New managers must reject the notion that their title confers authority, although it might seem counter-intuitive to the newly minted manager. That the manager can produce results and exhibit competence is more important to the personalities in his department than his professional title.  In an adaptation of the “Wall Street Journal Guide to Management” by Alan Murray, published by Harper Business, Harvard Business School Professor Linda Hill also emphasizes that a manager’s title confers nothing, and that earning trust and respect is more important than the business moniker he is assigned.

So where does effective leadership begin?  It begins with inspiration and motivation – of yourself and others, but especially others.  Leadership takes time to develop, if it happens at all, and a leader is not promoted into the role.  The leader is the person to whom others turn for guidance, encouragement, and reassurance.  The leader is the person who, through deed or personality, as gained the trust and the confidence of the team.  Leaders do not manage, they lead. Simple enough to say, but the details are in the execution, and all too often the person charged with managing a group is not, in fact, the leader.  Most assuredly it isn’t the newly minted manager.

There are a multitude of reasons why the new manager is not likely to be accepted as a leader right off the starting line.  First, a new manager is simply that – new – and “new” hasn’t been there long enough for anyone to know him, let alone trust his competence, strength of personality, or commitment to his team.  Next, the new manager is learning on the job.  It is a stressful position for someone without many tools in his managerial toolbox; it is fraught with career dangers.  The manager is in the unenviable position of high scrutiny – from the top and from the bottom – and not unlike walking a tightrope, he has to find his balance or risk falling.  There is also the human factor, which occurs anytime a new personality enters an established culture, the equilibrium is upset and it takes time to right it.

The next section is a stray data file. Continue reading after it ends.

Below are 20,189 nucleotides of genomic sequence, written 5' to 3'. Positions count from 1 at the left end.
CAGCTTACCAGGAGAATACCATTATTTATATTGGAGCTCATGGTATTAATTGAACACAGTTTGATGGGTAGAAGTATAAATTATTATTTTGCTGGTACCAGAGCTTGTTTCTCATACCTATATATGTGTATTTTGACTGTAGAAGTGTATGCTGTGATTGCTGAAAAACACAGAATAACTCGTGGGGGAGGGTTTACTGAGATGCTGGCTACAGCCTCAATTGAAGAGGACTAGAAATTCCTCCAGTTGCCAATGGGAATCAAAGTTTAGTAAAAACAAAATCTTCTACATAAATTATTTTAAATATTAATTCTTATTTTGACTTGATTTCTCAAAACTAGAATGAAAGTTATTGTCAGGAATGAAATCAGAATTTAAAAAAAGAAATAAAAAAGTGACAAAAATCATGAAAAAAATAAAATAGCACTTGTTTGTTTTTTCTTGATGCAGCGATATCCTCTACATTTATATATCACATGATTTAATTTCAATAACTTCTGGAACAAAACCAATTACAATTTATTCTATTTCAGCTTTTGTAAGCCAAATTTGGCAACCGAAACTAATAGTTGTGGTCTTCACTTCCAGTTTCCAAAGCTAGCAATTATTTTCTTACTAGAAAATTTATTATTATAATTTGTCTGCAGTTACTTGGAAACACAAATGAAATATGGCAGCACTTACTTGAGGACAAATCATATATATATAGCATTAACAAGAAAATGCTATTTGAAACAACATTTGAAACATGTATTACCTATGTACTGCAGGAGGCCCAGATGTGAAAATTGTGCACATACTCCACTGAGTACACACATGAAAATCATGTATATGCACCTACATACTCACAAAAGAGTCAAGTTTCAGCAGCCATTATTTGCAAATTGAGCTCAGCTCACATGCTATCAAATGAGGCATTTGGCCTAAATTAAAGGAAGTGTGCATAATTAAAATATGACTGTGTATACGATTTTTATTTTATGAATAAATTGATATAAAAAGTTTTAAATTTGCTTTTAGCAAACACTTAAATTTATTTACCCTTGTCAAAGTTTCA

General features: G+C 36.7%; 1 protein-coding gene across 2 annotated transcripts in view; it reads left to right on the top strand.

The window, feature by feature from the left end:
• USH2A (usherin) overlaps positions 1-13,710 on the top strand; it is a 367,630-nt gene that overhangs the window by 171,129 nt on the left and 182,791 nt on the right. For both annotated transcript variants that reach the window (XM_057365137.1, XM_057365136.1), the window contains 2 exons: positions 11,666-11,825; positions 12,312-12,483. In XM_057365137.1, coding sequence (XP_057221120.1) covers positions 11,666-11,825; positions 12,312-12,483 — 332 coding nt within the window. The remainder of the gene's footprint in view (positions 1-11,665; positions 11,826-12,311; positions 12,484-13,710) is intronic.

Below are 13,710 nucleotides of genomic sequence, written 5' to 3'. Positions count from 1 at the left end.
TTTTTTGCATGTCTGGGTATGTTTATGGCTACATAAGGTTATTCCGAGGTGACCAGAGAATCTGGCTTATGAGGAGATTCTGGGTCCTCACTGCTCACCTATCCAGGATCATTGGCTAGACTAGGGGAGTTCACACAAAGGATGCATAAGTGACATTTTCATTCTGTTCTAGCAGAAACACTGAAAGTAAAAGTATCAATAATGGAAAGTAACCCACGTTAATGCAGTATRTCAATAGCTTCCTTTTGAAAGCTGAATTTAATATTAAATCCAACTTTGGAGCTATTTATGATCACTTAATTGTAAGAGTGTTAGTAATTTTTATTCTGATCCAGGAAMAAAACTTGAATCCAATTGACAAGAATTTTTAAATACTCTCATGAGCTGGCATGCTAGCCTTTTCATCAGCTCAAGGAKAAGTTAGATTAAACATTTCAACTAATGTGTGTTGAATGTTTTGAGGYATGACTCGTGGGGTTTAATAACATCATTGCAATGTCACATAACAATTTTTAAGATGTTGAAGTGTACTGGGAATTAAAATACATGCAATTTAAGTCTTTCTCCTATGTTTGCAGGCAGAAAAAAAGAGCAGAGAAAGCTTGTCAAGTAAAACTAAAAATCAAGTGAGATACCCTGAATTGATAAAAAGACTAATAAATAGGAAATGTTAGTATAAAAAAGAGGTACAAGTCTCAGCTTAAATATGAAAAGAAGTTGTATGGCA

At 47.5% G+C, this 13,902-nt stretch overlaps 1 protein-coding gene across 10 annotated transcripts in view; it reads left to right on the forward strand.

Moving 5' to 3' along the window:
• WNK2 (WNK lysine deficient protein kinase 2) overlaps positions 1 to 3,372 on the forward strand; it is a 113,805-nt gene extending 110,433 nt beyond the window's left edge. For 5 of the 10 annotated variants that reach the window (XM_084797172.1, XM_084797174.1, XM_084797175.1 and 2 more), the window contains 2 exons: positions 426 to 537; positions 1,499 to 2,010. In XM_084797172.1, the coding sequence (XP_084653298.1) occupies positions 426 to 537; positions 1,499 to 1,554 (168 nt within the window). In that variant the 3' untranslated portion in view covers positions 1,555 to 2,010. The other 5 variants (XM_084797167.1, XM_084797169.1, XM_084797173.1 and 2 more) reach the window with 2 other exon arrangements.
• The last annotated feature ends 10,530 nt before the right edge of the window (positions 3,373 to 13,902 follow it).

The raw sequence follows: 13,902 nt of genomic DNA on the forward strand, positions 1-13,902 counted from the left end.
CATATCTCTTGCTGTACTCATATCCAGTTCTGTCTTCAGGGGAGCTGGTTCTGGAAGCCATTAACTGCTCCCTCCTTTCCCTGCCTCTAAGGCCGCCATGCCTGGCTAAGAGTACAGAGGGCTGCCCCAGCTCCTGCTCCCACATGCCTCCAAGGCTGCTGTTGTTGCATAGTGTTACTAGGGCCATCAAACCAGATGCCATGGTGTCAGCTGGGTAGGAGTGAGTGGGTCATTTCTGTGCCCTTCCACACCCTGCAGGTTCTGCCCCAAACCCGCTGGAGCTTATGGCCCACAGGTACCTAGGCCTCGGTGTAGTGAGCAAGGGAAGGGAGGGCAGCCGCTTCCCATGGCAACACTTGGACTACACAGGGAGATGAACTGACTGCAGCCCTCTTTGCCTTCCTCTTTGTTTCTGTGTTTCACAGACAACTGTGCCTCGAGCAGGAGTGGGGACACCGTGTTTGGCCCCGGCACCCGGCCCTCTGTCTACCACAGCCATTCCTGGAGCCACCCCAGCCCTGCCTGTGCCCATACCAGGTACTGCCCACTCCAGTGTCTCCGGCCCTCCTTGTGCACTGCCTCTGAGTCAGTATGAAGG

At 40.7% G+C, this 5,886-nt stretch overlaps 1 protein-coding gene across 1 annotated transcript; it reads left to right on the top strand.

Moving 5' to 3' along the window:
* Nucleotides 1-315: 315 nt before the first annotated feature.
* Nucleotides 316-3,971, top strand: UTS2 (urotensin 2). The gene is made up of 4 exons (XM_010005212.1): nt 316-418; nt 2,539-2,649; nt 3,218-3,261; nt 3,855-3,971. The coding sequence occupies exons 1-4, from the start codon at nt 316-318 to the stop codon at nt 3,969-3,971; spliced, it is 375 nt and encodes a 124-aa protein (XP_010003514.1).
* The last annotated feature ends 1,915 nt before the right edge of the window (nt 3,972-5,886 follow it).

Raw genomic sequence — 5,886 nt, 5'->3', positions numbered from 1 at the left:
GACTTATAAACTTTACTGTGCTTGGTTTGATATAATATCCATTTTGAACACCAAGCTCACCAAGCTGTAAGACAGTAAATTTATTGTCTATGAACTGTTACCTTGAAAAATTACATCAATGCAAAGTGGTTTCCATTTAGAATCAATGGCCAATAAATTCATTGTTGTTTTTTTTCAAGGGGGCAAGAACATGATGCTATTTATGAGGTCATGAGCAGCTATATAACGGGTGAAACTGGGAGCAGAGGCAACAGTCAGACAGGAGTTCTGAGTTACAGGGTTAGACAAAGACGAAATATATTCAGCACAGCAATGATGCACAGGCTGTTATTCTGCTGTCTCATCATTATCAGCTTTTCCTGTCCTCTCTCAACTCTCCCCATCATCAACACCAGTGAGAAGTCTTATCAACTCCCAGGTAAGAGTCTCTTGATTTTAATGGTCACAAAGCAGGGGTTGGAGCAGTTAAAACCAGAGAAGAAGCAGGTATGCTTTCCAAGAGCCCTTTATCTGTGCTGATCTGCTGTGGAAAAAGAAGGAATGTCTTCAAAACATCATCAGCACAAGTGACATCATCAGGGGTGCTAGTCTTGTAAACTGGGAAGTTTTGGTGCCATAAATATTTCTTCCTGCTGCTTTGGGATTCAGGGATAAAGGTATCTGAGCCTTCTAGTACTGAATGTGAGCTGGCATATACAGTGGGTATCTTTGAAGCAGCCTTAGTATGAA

If you are a new manager I offer this advice:  Take it easy.  Don’t wear the manager label like a badge of authority. Try to understand the disruption your presence brings to the norm, and work to establish relationships, without focuses so much on establishing a hierarchy.  Help your staff get to know you, help them learn to trust you, and find a way to fit in; it is, after all, their office too, and they were there before you.  If you do all of these things with confidence, integrity, and honesty, you will begin to earn trust and eventually a loyal following.  At the point when that happens, you may even begin to become a leader.